CIOs will be central to this shift from information for processing to information for decision-making. They sit squarely between the acquisition, conditioning, management, and distribution of the new information from a technical perspective, and the assimilation, understanding, and action of the content from a business viewpoint. They’ll be responsible for engineering the first mile of access, as well as the last mile of action that converts information into value.
So much for what the CIO needs to be. What about the roles to avoid?
Here are a few caveats:
Chief Inertia Officer. Inertia is defined as “a property of matter by which it remains at rest or in uniform motion in the same straight line unless acted upon by some external force.”
Inertia is what makes companies continue in a direction long after signs of change have passed. It’s represented by fixed-cost decisions, when the enterprise is sometimes incapable of overcoming bad decisions simply because they were made recently and must be defended despite better reason.
Increasingly, the future isn’t a straight line from the past, and decisions made on that basis won’t serve the enterprise well. The CIO must be a force in overcoming organizational inertia and be a strong voice in understanding not only the points at which systems fail, but also the point at which optimal performance is lacking.
This “if it ain’t broken, break it” attitude will be critical to future success.
Chief Impediment Officer. IT must be a business enabler, not a business impediment. Increasingly, applications are moving closer to business end users. It’s the CIO’s responsibility to ensure this happens seamlessly and to great effect.
Current reports from SOA efforts indicate this transition is being resisted by traditional IT staff and is misunderstood by business staff. The CIO is responsible for smoothing the transition from a legacy IT environment to a business-flexible SOA, where IT will move as rapidly, and with as much agility, as the enterprise demands.
Chief Inefficiency Officer. The efficiency of the enterprise is often tied to the efficiency of the IT capabilities underlying and supporting it. Maintaining the efficiency of the IT infrastructure is becoming a more demanding chore.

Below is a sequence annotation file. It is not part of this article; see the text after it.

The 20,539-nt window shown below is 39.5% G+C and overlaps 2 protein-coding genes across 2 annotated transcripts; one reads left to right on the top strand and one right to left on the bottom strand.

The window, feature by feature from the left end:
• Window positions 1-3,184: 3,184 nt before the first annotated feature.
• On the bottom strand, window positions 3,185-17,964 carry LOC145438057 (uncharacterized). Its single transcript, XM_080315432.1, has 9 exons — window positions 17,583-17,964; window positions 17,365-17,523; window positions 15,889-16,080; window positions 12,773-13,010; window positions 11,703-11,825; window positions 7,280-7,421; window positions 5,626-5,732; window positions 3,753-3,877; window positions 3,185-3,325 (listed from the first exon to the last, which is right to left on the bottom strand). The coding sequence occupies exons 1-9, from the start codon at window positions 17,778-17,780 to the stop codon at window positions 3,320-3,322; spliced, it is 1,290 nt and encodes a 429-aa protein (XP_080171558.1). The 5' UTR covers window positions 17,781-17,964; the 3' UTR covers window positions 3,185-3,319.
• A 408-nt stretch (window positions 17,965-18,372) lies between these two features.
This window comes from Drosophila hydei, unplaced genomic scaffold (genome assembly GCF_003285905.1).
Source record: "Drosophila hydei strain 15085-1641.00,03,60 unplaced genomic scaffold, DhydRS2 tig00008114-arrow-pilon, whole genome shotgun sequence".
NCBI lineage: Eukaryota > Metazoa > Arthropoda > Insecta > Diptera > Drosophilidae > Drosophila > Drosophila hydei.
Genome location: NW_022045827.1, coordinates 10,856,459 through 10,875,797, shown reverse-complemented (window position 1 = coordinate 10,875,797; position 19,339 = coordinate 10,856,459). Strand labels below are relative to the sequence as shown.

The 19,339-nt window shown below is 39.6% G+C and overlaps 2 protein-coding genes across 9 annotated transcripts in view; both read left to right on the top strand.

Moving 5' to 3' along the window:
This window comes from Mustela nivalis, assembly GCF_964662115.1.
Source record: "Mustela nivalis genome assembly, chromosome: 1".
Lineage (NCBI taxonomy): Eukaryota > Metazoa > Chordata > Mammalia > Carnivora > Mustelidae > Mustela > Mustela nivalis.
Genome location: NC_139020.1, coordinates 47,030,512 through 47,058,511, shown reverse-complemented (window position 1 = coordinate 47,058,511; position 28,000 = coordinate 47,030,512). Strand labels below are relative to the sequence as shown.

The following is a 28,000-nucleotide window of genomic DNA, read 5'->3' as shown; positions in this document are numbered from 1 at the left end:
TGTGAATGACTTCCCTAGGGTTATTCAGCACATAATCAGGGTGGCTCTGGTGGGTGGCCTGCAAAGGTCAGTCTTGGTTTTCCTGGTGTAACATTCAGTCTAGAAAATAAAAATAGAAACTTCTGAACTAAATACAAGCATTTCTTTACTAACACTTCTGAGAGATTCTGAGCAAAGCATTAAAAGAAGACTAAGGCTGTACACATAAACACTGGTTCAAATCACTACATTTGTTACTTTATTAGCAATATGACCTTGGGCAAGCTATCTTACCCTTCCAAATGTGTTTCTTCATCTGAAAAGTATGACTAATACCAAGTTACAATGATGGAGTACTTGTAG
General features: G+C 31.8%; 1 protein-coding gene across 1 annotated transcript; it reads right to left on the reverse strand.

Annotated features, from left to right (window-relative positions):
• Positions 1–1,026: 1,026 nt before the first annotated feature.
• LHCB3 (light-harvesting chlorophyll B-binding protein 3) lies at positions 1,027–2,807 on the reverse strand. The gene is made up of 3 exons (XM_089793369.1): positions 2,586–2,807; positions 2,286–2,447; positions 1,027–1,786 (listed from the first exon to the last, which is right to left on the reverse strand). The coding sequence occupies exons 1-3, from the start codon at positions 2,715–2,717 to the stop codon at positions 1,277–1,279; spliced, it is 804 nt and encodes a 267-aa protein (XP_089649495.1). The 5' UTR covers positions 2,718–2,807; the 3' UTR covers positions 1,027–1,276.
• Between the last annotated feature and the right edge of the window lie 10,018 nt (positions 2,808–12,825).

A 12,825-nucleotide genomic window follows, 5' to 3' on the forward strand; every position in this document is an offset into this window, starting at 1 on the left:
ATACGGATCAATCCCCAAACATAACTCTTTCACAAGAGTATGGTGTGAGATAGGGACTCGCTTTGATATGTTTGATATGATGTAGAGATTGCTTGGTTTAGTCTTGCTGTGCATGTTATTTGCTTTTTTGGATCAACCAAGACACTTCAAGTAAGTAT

Six-nines availability requirements mean redundant, standby infrastructure, much of which remains unused until there’s a point of failure. Also becoming more problematic is building a computing infrastructure that can be highly efficient during low traffic but can quickly and economically scale to tens of thousands of simultaneous Web hits.
And, as simulation and predictive technologies continue to enter the mainstream for nearly every aspect of a business process, efficiency and ultraflexibility will prove exponentially harder to achieve.
New processes, tools, and techniques will be necessary to assist the CIO in answering the challenge of efficiency.
Although there’s some dispute as to the average life span of a CIO, it’s generally held to be in the neighborhood of 21-to-24 months. And it’s only slightly tongue in cheek that the acronym for CIO is “career is over.” To lengthen their service and increase their impact, CIOs of the future must be multidimensional—much more so than any other CXO position.
Not only must CIOs work at the strategy level, they must also understand and relate to the details. They must understand and preserve that which is optimally efficient, yet also muster the courage to find what could work better. Their role is part lawyer, technician, mediator, and change agent. They must be as much at home in the business environment as in the technical world.
No other position requires the executive to excel in so many capacities. And even if someone masters the many dimensions explained here, it’s safe to say that the future CIO should prepare to take on further additional, unexpected responsibilities. It’s the nature of the job.
Jeff Wacker is an EDS fellow. The title of EDS fellow is awarded to the company’s most innovative thought leaders in recognition of their exceptional achievements. Each fellow has a proven track record of creating world-class solutions for our clients. In addition to their academic achievements and invention history, the 29 Fellows average 24 years of industry experience and innovative technology implementations.